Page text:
All this machinery
Making modern music
Can still be open-hearted
Not so coldly charted
It’s really just a question
Of your honesty, yeah your honesty
-Rush, The Spirit of Radio
In high school I played lead guitar for a rock band.
We covered The Eagles Hotel California in the school talent show, and sauntered to class like we were rock stars.
But the drummer of the band, Anthony, and myself, were both much more obsessed with Rush. Anthony wanted to be Neil Peart, and I wanted to be Alex Lifeson.
A great Canadian (and Torontonian) success story, Rush has always been the quintessential rock band for rock nerds.
The level of musicianship and virtuosity the trio applied to their songwriting and concerts was, and arguably still is, unparalleled in the world of rock.
Now if you haven’t tried to cover a Rush tune, it’s the musical equivalent of reproducing a painting by Monet.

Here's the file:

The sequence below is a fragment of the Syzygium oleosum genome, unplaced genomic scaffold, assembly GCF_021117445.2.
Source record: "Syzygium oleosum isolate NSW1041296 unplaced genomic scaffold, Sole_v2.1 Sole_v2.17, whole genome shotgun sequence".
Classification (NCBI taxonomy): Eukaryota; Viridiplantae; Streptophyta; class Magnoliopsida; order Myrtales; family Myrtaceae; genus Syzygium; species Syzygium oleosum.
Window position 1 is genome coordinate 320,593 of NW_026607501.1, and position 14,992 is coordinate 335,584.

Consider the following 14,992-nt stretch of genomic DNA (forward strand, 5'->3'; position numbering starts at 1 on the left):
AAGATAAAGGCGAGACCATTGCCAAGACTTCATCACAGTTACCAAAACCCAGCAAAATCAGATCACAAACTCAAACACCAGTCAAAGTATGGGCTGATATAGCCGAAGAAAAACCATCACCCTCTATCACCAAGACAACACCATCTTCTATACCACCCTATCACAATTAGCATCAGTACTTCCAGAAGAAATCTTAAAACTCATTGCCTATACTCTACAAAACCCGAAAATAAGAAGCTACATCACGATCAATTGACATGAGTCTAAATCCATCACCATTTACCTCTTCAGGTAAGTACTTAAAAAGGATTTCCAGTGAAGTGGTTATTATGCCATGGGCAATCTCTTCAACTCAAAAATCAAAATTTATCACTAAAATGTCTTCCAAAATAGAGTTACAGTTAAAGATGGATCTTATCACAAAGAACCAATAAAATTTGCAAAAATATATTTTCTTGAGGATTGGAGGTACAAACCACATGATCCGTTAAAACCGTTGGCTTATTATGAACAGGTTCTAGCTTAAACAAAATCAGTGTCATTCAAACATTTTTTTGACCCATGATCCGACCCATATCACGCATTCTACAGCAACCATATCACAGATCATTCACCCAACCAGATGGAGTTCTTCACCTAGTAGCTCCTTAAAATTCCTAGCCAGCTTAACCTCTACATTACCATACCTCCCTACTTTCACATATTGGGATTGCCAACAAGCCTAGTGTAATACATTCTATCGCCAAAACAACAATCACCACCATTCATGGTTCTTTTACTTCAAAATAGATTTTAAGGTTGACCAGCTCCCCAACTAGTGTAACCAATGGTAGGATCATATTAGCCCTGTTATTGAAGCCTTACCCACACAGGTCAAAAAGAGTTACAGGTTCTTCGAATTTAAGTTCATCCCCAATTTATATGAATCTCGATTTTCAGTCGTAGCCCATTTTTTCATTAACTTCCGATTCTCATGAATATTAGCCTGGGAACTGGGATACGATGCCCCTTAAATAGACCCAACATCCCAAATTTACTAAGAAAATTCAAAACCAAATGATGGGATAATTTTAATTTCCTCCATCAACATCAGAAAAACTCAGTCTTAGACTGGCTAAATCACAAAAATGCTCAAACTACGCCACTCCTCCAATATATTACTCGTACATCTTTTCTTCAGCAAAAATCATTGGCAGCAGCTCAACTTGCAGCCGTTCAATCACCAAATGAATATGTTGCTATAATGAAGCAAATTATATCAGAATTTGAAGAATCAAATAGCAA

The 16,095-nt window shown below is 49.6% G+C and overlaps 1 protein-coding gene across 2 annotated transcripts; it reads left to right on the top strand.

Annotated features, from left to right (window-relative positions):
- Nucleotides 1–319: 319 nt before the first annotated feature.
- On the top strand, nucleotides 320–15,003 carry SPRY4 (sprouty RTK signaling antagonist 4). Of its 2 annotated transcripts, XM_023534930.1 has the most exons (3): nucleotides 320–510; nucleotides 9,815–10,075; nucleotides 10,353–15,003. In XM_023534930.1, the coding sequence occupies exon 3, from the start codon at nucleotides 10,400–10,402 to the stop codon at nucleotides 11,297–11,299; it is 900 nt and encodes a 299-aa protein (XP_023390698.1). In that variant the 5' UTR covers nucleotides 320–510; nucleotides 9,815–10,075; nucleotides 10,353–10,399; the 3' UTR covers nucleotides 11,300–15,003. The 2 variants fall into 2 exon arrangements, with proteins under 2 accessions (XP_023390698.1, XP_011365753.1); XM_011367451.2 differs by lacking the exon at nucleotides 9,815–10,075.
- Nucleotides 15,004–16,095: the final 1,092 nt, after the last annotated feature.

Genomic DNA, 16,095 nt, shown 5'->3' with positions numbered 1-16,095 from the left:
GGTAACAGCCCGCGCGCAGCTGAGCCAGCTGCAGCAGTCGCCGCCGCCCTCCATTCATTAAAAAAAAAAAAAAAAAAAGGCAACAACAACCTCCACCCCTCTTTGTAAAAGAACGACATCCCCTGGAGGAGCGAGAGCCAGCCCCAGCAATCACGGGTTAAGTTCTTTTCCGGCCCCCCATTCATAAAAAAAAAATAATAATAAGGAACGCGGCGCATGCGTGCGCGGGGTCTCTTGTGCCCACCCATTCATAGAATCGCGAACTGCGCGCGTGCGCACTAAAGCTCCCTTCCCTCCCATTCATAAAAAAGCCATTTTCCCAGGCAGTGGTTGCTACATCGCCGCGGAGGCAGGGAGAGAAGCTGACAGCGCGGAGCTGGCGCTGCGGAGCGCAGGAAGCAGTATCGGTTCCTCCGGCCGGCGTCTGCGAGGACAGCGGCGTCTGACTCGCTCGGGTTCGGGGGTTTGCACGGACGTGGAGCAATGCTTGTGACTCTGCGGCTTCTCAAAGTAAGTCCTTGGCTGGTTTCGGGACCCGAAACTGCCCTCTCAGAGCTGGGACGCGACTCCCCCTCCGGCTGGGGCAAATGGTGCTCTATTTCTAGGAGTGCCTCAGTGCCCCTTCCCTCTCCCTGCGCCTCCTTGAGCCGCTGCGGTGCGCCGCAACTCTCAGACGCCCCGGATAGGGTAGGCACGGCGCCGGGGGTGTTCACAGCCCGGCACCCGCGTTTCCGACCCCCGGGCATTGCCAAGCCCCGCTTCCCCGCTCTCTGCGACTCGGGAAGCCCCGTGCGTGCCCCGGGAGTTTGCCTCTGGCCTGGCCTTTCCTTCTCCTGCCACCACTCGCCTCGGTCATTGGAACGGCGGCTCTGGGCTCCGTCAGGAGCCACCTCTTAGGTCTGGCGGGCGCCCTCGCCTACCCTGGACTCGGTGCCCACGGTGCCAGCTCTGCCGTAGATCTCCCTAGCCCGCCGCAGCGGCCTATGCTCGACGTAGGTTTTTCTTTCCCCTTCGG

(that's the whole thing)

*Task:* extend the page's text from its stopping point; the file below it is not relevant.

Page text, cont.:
Or at least it seemed that way to a couple of high school kids.
The band’s attention to detail is so extreme, and their timing so impeccable, that it’s near impossible. Especially on their more intricate tracks.
One summer, Anthony and I spent hours rehearsing The Spirit of Radio. We drilled the intro repeatedly, but somehow we were never quite tight enough. We missed cues, and bumbled our way through the piece’s various time changes.
We eventually got close, but it still didn’t sound like Rush.
Both of us knew it.
Then, one hazy afternoon, as we were about to call it a practice, we decided to give it one more try. And we nailed the song! From start to finish, and with surgical precision. It was poetry in motion. We sat frozen for a few seconds as our brains struggled to catch up with what’d just happened.
There was no one around.
Not a soul heard us that day.
But we were grinning ear to ear, and high-fiving like we’d won a Grammy or something.
I lost touch with Anthony after high school, but if I saw him today, I’d bet anything we’d point at each other and say, “Remember the Spirit of Radio?”
Every so often, life gives us moments like these.
Flashes of pure inspiration.
If there’s one thing I would wish for you in 2018, it’s to be more deliberate in carving out your very own living snapshots, somewhere between breaths, where time has no meaning.
If you start, this minute, by thinking of five experiences you’re grateful for…
…We’ll be on our way.
To more “moments” in 2018,